Many people overlook the option of a bridging loan because they associate it with the stop-gap finance needed to keep a collapsed property sales chain together. In fact, bridging loans are a great option for many other requirements. In this article we’re going to look at the criteria for bridging loans and what a bridging loan can be used for.
Let’s start with the basics, in that applicants must be at least 18 years old to acquire bridging finance. In most cases, bridging loans are secured against property (commercial or residential) in the form of a first, second or third charge (first charge if the property is unencumbered/debt free). In some cases, it may be an option to raise funds on other assets though this does depend on the liquidity and stability in value of that asset.
There are many bridging finance providers that offer loans to those with impaired or adverse credit history. Adverse credit history may involve arrears, county court judgements (CCJs), individual voluntary arrangements (IVAs) and even bankruptcy.
The uses for bridging loans, which can be arranged over a 3 to 36-month term, are more extensive than you may imagine. The very nature of a bridging loan is that it is a short-term finance option. This extends too far more than keeping a property chain together.
Common uses for bridging loans include:
– Auction finance where you need to have the money on hand. There often isn’t time to put a traditional mortgage in place and the property also may not be in a mortgageable condition (and where accessing funds speedily is essential).
- Similar to the above, buying a property where a regular mortgage provider will not lend. This may be due to structural issues or whether the property is in a habitable condition.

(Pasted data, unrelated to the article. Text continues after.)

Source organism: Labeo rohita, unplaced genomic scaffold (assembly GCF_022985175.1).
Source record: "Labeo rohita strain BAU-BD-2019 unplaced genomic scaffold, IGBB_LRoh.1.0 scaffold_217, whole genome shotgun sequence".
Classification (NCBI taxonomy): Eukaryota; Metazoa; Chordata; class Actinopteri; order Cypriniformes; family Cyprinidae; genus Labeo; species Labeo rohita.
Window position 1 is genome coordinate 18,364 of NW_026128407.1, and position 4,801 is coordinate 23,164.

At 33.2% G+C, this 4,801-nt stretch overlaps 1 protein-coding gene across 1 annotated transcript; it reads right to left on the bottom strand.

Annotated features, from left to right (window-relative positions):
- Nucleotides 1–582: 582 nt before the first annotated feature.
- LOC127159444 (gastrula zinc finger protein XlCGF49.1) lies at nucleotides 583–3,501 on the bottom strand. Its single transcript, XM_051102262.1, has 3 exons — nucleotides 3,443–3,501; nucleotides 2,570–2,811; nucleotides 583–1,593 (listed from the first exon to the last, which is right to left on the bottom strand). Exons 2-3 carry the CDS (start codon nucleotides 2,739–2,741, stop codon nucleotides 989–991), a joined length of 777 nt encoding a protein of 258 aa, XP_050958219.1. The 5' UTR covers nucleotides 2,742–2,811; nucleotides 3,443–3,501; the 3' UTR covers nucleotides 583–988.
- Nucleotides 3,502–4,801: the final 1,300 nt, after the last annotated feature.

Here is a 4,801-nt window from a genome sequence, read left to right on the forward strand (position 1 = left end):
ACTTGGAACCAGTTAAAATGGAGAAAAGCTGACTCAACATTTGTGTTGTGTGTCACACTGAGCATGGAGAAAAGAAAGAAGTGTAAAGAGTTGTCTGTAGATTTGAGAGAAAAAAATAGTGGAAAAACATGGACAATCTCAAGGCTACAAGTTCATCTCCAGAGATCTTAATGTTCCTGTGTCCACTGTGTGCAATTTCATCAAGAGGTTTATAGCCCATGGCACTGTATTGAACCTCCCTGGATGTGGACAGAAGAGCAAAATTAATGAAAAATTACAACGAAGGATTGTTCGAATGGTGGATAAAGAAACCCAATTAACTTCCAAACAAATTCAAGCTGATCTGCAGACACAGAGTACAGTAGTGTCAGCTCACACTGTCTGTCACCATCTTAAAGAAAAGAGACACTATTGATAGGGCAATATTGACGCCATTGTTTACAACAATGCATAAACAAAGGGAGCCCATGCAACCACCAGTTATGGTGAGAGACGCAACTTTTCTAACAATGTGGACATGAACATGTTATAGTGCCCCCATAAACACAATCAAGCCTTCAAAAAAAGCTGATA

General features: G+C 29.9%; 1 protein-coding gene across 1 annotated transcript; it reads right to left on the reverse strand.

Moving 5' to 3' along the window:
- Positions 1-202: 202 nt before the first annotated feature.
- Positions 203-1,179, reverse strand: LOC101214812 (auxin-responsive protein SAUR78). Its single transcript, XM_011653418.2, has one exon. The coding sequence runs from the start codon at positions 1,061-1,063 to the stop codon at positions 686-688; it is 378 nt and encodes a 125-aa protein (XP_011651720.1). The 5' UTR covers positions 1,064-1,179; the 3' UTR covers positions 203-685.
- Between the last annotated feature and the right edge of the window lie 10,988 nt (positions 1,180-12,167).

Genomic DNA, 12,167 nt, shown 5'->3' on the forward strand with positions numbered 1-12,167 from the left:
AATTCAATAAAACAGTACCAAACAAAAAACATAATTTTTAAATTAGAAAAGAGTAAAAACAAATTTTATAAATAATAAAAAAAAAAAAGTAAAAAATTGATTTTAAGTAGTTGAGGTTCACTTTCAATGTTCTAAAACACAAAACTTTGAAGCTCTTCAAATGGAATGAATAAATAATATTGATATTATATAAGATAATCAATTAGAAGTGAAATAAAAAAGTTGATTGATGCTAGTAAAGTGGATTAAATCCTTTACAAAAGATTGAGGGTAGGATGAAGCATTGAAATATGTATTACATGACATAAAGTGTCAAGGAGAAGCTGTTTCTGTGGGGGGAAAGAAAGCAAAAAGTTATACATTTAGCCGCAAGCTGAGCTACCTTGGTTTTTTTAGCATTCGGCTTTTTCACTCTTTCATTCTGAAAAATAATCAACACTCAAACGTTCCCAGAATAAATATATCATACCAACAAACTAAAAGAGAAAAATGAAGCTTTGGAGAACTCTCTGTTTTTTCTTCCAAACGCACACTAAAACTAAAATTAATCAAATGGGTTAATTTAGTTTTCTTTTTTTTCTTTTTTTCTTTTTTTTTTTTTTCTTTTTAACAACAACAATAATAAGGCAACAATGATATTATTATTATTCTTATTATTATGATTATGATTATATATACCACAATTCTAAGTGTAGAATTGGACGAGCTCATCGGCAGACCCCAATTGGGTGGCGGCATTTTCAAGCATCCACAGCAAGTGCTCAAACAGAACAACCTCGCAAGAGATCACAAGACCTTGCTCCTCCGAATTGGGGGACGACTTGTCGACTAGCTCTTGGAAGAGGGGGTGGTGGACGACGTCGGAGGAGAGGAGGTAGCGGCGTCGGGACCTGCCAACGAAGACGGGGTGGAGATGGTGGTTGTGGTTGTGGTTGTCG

- Financing a renovation, extension or other major works.
- Clearance of debts and as mentioned earlier, clearing bankruptcies.
- The acquisition of a business can be achieved using a bridging loan as short-term finance. Bridging loans are not only for personal use!
- Improving business cashflow with an injection of liquidity.
- As the name suggests, bridging a gap in finance whilst waiting for other funds to become available.
- Keeping a sales chain together. If you’ve found the home of your dreams, but suddenly lose your buyer, the traditional option is to use a bridging loan to enable the chain to move forward and complete on your new property. The bridging loan and associated fees is then cleared when your original property is sold.
Another misconception around bridging finance is around income. It is common to ‘roll up’ payments and interest and to clear the whole debt at the end of the term. Therefore, monthly payments are not a requirement and a stated income is often not relevant.
If you are not sure if a bridging loan, development finance or other short-term finance is right for you, feel free to contact us and we’ll be delighted to discuss your requirements.